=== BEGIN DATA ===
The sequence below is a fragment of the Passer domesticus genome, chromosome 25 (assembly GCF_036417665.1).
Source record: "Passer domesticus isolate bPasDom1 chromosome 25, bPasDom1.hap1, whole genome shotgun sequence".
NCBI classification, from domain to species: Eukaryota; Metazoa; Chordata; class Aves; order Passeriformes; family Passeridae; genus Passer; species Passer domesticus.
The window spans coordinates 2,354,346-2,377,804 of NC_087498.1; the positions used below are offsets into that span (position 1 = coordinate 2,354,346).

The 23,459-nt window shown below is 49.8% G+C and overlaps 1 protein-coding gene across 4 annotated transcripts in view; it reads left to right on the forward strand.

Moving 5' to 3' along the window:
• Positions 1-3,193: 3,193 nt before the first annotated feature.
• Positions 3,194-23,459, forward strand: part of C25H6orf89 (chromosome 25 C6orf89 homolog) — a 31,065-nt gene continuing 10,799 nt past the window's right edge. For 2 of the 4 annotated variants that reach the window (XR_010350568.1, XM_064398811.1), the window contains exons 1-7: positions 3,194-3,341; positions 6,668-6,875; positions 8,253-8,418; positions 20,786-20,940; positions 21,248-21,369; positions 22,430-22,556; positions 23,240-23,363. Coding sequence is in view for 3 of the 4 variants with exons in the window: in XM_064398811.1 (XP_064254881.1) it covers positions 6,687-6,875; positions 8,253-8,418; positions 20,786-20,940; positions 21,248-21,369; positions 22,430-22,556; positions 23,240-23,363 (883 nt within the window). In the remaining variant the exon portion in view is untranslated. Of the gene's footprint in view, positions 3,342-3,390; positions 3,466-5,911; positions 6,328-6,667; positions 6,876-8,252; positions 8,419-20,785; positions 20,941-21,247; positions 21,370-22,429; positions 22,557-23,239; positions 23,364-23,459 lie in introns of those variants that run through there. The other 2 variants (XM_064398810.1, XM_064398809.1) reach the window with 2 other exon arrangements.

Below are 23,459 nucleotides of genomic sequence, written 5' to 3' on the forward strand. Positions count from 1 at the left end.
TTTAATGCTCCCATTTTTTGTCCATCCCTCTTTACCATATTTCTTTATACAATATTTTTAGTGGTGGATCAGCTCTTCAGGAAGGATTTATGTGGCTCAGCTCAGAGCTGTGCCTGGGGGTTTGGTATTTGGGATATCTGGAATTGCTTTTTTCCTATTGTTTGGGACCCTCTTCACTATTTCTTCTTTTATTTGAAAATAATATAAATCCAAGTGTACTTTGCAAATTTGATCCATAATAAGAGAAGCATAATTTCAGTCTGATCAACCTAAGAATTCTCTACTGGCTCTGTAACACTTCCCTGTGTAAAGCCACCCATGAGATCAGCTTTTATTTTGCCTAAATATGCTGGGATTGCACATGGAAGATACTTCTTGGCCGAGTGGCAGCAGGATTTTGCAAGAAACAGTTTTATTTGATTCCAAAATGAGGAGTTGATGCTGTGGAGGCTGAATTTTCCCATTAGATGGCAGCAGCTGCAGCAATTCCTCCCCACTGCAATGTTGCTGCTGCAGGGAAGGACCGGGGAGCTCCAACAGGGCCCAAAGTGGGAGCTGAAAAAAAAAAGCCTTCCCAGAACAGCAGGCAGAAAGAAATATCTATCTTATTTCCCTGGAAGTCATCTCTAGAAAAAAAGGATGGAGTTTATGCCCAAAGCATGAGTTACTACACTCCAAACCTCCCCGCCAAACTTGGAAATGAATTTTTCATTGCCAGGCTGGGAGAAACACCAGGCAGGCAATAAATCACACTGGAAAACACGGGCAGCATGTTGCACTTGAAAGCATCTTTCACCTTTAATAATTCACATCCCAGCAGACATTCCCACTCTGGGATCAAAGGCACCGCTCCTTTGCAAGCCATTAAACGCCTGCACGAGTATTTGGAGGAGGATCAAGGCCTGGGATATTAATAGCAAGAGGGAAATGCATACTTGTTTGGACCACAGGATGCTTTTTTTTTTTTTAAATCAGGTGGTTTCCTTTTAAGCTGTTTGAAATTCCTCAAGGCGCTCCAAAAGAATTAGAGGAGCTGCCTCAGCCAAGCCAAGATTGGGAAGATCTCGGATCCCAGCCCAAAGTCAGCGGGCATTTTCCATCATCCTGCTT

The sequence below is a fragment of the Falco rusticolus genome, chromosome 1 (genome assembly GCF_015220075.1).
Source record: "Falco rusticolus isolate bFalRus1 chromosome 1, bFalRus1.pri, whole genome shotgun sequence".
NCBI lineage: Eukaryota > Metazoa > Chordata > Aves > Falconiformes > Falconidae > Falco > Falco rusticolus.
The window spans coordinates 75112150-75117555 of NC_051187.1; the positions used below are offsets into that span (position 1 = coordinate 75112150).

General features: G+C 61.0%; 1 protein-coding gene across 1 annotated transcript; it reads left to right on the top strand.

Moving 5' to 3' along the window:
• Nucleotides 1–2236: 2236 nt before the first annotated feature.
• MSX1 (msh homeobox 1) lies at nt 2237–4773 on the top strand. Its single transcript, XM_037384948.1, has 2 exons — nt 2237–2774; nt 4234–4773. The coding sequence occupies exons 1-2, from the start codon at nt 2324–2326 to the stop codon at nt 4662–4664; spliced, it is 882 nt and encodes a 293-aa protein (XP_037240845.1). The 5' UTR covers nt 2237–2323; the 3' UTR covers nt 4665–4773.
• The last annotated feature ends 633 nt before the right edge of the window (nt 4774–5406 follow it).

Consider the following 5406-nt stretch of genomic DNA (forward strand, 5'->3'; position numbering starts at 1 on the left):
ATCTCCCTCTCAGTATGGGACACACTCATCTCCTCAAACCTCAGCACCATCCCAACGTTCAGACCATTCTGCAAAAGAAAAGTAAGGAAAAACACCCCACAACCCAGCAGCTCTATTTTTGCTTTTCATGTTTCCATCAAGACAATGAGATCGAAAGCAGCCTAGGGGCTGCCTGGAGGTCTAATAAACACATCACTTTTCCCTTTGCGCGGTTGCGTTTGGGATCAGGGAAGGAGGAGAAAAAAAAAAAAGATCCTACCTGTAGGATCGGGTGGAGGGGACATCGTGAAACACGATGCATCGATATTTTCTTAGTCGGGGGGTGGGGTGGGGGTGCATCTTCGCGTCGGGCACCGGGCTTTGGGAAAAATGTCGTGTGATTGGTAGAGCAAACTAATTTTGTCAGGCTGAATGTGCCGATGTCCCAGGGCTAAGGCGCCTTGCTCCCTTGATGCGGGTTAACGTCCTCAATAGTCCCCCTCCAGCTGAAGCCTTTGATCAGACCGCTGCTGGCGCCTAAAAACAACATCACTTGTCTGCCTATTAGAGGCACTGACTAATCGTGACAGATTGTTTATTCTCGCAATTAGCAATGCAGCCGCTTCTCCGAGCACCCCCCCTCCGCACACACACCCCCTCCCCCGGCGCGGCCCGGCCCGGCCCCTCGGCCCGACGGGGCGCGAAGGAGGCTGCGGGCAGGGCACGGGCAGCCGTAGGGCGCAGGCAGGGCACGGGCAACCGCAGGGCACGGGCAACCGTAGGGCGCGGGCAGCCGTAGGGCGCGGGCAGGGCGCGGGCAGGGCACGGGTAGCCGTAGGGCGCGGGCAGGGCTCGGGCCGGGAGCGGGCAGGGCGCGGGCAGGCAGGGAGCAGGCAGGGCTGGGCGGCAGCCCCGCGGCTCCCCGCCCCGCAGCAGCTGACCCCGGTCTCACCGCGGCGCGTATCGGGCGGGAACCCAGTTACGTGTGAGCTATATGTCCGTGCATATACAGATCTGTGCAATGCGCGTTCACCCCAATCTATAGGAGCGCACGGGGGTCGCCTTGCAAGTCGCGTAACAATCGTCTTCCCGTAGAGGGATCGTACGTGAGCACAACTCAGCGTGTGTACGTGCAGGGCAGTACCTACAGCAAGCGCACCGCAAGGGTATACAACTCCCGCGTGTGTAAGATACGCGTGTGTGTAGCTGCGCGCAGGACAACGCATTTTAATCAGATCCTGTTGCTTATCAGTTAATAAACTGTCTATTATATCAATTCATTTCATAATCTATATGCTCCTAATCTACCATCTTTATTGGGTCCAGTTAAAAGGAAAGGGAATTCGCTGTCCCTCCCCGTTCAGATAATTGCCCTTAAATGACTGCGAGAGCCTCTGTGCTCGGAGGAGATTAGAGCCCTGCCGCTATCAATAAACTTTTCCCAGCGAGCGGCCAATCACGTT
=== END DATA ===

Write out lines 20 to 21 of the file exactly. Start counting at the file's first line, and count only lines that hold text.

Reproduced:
Consider the following 5406-nt stretch of genomic DNA (forward strand, 5'->3'; position numbering starts at 1 on the left):
ATCTCCCTCTCAGTATGGGACACACTCATCTCCTCAAACCTCAGCACCATCCCAACGTTCAGACCATTCTGCAAAAGAAAAGTAAGGAAAAACACCCCACAACCCAGCAGCTCTATTTTTGCTTTTCATGTTTCCATCAAGACAATGAGATCGAAAGCAGCCTAGGGGCTGCCTGGAGGTCTAATAAACACATCACTTTTCCCTTTGCGCGGTTGCGTTTGGGATCAGGGAAGGAGGAGAAAAAAAAAAAAGATCCTACCTGTAGGATCGGGTGGAGGGGACATCGTGAAACACGATGCATCGATATTTTCTTAGTCGGGGGGTGGGGTGGGGGTGCATCTTCGCGTCGGGCACCGGGCTTTGGGAAAAATGTCGTGTGATTGGTAGAGCAAACTAATTTTGTCAGGCTGAATGTGCCGATGTCCCAGGGCTAAGGCGCCTTGCTCCCTTGATGCGGGTTAACGTCCTCAATAGTCCCCCTCCAGCTGAAGCCTTTGATCAGACCGCTGCTGGCGCCTAAAAACAACATCACTTGTCTGCCTATTAGAGGCACTGACTAATCGTGACAGATTGTTTATTCTCGCAATTAGCAATGCAGCCGCTTCTCCGAGCACCCCCCCTCCGCACACACACCCCCTCCCCCGGCGCGGCCCGGCCCGGCCCCTCGGCCCGACGGGGCGCGAAGGAGGCTGCGGGCAGGGCACGGGCAGCCGTAGGGCGCAGGCAGGGCACGGGCAACCGCAGGGCACGGGCAACCGTAGGGCGCGGGCAGCCGTAGGGCGCGGGCAGGGCGCGGGCAGGGCACGGGTAGCCGTAGGGCGCGGGCAGGGCTCGGGCCGGGAGCGGGCAGGGCGCGGGCAGGCAGGGAGCAGGCAGGGCTGGGCGGCAGCCCCGCGGCTCCCCGCCCCGCAGCAGCTGACCCCGGTCTCACCGCGGCGCGTATCGGGCGGGAACCCAGTTACGTGTGAGCTATATGTCCGTGCATATACAGATCTGTGCAATGCGCGTTCACCCCAATCTATAGGAGCGCACGGGGGTCGCCTTGCAAGTCGCGTAACAATCGTCTTCCCGTAGAGGGATCGTACGTGAGCACAACTCAGCGTGTGTACGTGCAGGGCAGTACCTACAGCAAGCGCACCGCAAGGGTATACAACTCCCGCGTGTGTAAGATACGCGTGTGTGTAGCTGCGCGCAGGACAACGCATTTTAATCAGATCCTGTTGCTTATCAGTTAATAAACTGTCTATTATATCAATTCATTTCATAATCTATATGCTCCTAATCTACCATCTTTATTGGGTCCAGTTAAAAGGAAAGGGAATTCGCTGTCCCTCCCCGTTCAGATAATTGCCCTTAAATGACTGCGAGAGCCTCTGTGCTCGGAGGAGATTAGAGCCCTGCCGCTATCAATAAACTTTTCCCAGCGAGCGGCCAATCACGTT